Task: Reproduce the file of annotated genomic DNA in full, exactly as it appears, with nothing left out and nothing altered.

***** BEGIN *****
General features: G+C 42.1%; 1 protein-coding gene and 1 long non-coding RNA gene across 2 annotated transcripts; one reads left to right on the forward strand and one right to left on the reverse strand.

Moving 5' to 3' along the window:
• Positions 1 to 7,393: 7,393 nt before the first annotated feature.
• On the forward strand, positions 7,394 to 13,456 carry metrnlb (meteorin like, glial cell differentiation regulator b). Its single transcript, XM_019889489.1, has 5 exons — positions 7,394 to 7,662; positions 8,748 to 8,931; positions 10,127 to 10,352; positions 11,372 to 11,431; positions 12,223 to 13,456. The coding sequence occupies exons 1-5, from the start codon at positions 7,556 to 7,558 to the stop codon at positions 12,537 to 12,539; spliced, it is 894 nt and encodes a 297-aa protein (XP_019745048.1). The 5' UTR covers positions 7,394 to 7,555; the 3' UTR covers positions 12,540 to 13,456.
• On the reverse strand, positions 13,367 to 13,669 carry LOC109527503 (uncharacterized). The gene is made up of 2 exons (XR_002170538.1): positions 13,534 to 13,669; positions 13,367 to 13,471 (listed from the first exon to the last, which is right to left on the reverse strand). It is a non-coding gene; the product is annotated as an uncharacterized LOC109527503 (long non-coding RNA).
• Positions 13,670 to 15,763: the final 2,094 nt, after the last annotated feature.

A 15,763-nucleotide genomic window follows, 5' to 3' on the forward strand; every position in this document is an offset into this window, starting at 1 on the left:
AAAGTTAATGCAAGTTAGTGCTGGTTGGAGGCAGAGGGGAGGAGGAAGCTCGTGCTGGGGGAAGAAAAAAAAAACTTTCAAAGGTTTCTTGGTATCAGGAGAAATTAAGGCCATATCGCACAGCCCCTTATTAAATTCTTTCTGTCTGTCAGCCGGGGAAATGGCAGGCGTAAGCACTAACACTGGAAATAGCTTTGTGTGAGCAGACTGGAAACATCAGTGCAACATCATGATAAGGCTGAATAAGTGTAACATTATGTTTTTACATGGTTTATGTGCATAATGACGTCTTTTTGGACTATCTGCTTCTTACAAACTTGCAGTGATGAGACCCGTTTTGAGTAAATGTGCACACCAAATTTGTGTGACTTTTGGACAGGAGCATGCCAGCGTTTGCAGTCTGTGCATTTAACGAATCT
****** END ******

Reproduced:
General features: G+C 42.1%; 1 protein-coding gene and 1 long non-coding RNA gene across 2 annotated transcripts; one reads left to right on the forward strand and one right to left on the reverse strand.

Moving 5' to 3' along the window:
• Positions 1 to 7,393: 7,393 nt before the first annotated feature.
• On the forward strand, positions 7,394 to 13,456 carry metrnlb (meteorin like, glial cell differentiation regulator b). Its single transcript, XM_019889489.1, has 5 exons — positions 7,394 to 7,662; positions 8,748 to 8,931; positions 10,127 to 10,352; positions 11,372 to 11,431; positions 12,223 to 13,456. The coding sequence occupies exons 1-5, from the start codon at positions 7,556 to 7,558 to the stop codon at positions 12,537 to 12,539; spliced, it is 894 nt and encodes a 297-aa protein (XP_019745048.1). The 5' UTR covers positions 7,394 to 7,555; the 3' UTR covers positions 12,540 to 13,456.
• On the reverse strand, positions 13,367 to 13,669 carry LOC109527503 (uncharacterized). The gene is made up of 2 exons (XR_002170538.1): positions 13,534 to 13,669; positions 13,367 to 13,471 (listed from the first exon to the last, which is right to left on the reverse strand). It is a non-coding gene; the product is annotated as an uncharacterized LOC109527503 (long non-coding RNA).
• Positions 13,670 to 15,763: the final 2,094 nt, after the last annotated feature.

A 15,763-nucleotide genomic window follows, 5' to 3' on the forward strand; every position in this document is an offset into this window, starting at 1 on the left:
AAAGTTAATGCAAGTTAGTGCTGGTTGGAGGCAGAGGGGAGGAGGAAGCTCGTGCTGGGGGAAGAAAAAAAAAACTTTCAAAGGTTTCTTGGTATCAGGAGAAATTAAGGCCATATCGCACAGCCCCTTATTAAATTCTTTCTGTCTGTCAGCCGGGGAAATGGCAGGCGTAAGCACTAACACTGGAAATAGCTTTGTGTGAGCAGACTGGAAACATCAGTGCAACATCATGATAAGGCTGAATAAGTGTAACATTATGTTTTTACATGGTTTATGTGCATAATGACGTCTTTTTGGACTATCTGCTTCTTACAAACTTGCAGTGATGAGACCCGTTTTGAGTAAATGTGCACACCAAATTTGTGTGACTTTTGGACAGGAGCATGCCAGCGTTTGCAGTCTGTGCATTTAACGAATCT